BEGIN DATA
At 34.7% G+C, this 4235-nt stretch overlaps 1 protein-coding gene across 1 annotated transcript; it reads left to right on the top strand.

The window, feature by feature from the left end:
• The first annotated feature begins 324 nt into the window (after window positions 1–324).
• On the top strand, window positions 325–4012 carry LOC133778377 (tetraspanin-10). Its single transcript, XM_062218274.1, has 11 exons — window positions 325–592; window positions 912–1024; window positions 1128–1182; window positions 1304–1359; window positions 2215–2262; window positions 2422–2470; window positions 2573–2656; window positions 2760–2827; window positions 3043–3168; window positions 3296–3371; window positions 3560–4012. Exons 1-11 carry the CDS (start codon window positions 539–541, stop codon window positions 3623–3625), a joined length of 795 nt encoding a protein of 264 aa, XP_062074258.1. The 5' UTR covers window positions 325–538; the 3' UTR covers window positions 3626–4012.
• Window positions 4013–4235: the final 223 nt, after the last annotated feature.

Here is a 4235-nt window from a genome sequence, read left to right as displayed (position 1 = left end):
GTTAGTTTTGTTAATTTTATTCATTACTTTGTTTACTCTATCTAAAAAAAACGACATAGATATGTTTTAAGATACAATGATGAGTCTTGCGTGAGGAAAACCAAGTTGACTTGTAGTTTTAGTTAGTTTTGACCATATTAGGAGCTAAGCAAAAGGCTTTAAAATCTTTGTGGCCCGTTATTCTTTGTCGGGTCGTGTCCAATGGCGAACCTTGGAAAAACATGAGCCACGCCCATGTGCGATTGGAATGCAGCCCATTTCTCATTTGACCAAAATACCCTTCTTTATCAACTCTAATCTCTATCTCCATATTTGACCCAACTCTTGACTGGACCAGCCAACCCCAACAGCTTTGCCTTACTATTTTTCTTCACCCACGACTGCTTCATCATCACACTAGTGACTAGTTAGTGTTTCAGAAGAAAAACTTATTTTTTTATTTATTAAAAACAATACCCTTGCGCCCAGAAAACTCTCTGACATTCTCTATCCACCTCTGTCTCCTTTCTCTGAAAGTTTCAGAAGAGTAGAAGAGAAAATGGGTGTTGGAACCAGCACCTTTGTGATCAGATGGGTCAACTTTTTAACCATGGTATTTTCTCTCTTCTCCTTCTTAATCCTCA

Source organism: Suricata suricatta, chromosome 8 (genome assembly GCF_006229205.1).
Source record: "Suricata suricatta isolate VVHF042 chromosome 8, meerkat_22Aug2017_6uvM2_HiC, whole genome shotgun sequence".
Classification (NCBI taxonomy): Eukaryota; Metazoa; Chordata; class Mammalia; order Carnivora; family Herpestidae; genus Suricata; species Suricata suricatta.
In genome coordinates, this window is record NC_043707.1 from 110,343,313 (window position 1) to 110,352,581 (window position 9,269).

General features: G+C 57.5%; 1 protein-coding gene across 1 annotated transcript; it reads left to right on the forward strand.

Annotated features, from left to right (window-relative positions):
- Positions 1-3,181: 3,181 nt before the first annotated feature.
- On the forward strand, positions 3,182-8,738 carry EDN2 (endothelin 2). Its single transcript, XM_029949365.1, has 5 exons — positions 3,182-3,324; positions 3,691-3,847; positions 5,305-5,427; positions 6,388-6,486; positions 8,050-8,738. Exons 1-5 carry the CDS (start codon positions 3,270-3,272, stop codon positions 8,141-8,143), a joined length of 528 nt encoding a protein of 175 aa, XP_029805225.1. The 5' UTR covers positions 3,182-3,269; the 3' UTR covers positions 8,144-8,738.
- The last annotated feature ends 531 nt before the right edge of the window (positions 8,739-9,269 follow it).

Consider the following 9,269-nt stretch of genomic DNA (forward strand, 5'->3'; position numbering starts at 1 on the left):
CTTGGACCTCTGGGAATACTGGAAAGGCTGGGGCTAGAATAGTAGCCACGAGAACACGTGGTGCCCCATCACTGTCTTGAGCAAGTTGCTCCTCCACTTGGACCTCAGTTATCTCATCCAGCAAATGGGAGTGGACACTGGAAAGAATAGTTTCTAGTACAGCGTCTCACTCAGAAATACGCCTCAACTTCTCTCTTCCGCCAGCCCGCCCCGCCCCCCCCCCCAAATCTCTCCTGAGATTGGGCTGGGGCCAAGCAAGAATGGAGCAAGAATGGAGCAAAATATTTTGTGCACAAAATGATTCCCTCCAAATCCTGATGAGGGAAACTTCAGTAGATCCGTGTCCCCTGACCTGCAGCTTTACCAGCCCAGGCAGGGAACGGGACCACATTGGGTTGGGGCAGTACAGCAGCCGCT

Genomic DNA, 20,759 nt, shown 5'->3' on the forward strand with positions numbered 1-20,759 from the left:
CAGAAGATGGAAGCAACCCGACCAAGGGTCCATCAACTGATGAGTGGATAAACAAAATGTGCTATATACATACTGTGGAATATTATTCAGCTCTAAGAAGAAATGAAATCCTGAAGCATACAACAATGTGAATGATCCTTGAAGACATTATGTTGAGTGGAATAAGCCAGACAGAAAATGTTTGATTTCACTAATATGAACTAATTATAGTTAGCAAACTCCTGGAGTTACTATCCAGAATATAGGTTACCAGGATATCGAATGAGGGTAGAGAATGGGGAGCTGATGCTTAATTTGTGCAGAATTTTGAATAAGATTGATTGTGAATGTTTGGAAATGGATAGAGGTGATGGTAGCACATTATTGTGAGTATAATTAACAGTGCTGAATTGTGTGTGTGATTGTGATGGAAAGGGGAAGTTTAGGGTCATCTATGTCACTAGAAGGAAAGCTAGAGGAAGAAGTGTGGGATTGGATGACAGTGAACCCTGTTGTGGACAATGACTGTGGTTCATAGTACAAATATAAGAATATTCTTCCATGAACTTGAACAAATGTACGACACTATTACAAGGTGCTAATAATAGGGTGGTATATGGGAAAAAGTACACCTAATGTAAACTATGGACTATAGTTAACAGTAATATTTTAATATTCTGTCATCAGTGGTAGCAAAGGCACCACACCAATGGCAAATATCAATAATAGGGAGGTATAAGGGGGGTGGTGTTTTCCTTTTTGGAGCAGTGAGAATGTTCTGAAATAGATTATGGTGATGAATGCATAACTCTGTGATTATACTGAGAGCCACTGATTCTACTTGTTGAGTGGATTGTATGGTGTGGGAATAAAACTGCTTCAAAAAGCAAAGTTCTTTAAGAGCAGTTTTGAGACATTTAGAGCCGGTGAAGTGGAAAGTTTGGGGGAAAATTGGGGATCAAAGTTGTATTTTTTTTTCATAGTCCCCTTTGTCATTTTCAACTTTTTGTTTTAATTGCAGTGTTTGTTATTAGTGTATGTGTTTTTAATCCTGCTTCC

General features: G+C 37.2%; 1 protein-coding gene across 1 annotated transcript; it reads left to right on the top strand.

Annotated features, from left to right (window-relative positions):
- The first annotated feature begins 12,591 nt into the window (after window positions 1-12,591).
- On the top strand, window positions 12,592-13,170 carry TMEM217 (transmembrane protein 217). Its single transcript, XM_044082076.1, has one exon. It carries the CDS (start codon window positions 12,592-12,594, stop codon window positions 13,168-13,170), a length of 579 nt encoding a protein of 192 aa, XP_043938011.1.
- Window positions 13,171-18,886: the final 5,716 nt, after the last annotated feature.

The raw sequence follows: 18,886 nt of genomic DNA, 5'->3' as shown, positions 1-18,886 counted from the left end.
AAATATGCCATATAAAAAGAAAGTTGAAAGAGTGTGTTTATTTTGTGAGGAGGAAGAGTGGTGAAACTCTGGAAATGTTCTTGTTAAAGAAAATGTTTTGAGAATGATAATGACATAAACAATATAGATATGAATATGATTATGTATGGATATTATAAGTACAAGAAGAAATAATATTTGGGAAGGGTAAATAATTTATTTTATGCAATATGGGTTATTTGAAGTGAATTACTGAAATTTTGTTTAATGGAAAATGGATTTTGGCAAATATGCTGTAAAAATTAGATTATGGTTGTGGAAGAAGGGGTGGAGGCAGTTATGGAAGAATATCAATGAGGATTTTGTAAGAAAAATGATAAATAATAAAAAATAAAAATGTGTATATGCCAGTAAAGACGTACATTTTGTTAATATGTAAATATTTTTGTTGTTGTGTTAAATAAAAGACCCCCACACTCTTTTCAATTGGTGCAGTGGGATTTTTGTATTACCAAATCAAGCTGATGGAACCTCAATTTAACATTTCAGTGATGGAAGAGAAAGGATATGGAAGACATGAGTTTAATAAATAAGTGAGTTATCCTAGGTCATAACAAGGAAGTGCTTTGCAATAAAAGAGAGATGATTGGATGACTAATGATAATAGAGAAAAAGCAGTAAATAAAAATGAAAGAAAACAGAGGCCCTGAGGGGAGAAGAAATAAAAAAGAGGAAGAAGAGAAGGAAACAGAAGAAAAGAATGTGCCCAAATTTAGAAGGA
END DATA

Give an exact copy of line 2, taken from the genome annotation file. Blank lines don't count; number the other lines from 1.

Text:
The window, feature by feature from the left end: